Various.

The Irish Penny Journal, Vol. 1 No. 9, August 29, 1840 online

. (page 3 of 3)
Online LibraryVariousThe Irish Penny Journal, Vol. 1 No. 9, August 29, 1840 → online text (page 3 of 3)
Font size
QR-code for this ebook


the hours of labour, was an uninhabited cabin, the roof of which, at a
particular spot, was supported by a post that stood upright from the
floor. It was built upon an elevated situation, and commanded a fine view
of the whole country for miles about it. A pleasant sight it was to see
the modest and pretty girls, dressed in their best frocks and ribbons,
radiating in little groups from all directions, accompanied by their
partners or lovers, making way through the fragrant summer fields of a
calm cloudless evening, to this happy scene of innocent amusement.

And yet what an epitome of general life, with its passions, jealousies,
plots, calumnies, and contentions, did this little segment of society
present! There was the shrew, the slattern, the coquette, and the prude,
as sharply marked within this their humble sphere, as if they appeared
on the world’s wider stage, with half its wealth and all its temptations
to draw forth their prevailing foibles. There, too, was the bully, the
rake, the liar, the coxcomb, and the coward, each as perfect and distinct
in his kind as if he had run through a lengthened course of fashionable
dissipation, or spent a fortune in acquiring his particular character.
The elements of the human heart, however, and the passion that make up
the general business of life, are the same in high and low, and exist
with impulses as strong in the cabin as they have in the palace. The only
difference is, that they have not equal room to play.

Buckram-Back’s system, in originality of design, in comic conception of
decorum, and in the easy practical assurance with which he wrought it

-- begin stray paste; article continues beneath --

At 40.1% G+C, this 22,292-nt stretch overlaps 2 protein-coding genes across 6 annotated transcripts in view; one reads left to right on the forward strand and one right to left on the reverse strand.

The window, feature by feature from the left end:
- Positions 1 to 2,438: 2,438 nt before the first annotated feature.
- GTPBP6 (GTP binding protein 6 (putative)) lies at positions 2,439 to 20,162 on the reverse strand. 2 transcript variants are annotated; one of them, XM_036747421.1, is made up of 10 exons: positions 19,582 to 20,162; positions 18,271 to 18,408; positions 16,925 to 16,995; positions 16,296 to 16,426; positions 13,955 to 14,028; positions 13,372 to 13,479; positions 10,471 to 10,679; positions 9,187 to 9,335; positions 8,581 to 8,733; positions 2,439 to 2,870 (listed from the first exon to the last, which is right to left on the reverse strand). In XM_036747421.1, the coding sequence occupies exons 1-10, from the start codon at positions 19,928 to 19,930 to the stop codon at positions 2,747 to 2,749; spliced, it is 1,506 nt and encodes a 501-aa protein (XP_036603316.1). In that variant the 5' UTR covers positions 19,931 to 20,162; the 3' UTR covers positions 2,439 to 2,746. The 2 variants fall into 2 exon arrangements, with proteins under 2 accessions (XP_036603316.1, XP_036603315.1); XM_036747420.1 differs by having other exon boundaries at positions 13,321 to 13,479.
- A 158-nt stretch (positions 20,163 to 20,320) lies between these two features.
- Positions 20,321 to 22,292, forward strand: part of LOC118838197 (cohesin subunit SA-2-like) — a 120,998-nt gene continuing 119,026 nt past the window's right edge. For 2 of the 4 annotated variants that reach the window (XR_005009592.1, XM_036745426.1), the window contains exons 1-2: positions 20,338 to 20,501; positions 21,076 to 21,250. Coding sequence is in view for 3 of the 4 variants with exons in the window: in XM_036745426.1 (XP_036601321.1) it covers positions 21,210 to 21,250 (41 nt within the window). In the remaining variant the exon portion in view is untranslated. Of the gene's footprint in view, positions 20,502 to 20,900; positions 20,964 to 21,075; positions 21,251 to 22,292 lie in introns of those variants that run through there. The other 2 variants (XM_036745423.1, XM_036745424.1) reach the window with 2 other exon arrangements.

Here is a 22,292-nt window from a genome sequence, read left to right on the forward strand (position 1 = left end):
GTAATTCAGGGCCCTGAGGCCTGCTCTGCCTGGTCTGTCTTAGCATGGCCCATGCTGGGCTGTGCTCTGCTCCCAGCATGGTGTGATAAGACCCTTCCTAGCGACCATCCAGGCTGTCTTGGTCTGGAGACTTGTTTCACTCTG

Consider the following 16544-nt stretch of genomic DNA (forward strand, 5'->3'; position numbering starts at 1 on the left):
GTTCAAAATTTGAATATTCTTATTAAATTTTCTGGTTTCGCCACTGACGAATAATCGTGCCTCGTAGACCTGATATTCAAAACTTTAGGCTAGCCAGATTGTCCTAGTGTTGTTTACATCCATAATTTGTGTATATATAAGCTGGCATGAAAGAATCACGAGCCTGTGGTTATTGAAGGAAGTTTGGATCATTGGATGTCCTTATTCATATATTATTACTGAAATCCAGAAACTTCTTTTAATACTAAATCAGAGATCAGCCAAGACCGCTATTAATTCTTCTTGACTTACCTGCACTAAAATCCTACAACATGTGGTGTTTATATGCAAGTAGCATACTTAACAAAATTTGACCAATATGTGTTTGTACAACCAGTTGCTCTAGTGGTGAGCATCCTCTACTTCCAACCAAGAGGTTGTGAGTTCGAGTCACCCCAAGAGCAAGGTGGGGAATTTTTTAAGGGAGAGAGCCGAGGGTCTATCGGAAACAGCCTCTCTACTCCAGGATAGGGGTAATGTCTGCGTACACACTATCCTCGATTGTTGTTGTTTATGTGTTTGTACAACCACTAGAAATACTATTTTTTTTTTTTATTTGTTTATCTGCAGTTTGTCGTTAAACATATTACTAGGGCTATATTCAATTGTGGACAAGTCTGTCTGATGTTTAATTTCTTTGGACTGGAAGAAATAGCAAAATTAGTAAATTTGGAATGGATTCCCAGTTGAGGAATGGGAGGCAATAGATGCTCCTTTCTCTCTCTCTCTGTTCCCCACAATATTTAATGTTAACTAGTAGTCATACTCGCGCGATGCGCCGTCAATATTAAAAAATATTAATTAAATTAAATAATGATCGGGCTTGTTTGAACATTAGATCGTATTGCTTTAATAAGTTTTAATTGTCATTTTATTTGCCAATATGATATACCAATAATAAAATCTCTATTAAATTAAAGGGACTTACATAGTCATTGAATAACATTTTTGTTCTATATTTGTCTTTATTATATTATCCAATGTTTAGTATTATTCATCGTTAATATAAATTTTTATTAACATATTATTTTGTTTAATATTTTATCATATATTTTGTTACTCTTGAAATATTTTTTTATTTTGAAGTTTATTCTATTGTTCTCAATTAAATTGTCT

out, was never equalled, much less surpassed. Had the impudent little
rascal confined himself to dancing as usually taught, there would have
been nothing so ludicrous or uncommon in it; but no: he was such a
stickler for example in every thing, that no other mode of instruction
would satisfy him. Dancing! Why, it was the least part of what he taught
or professed to teach.

In the first place, he undertook to teach every one of us - for I had
the honour of being his pupil - how to enter a drawing-room “in the most
fashionable manner alive,” as he said himself.

Secondly. He was the only man, he said, who could in the most agreeable
and polite style taich a gintleman how to salute, or, as he termed it,
how to shiloote, a leedy. This he taught, he said, wid great success.

Thirdly. He could taich every leedy and gintleman how to make the most
beautiful bow or curchy on airth, by only imitating himself - one that,
would cause a thousand people, if they were all present, to think that it
was particularly intended only for aich o’ themselves!

Fourthly. He taught the whole art o’ courtship wid all peliteness and
success, accordin’ as it was practised in Paris durin’ the last saison.

Fifthly. He could taich thim how to write love-letthers and valentines,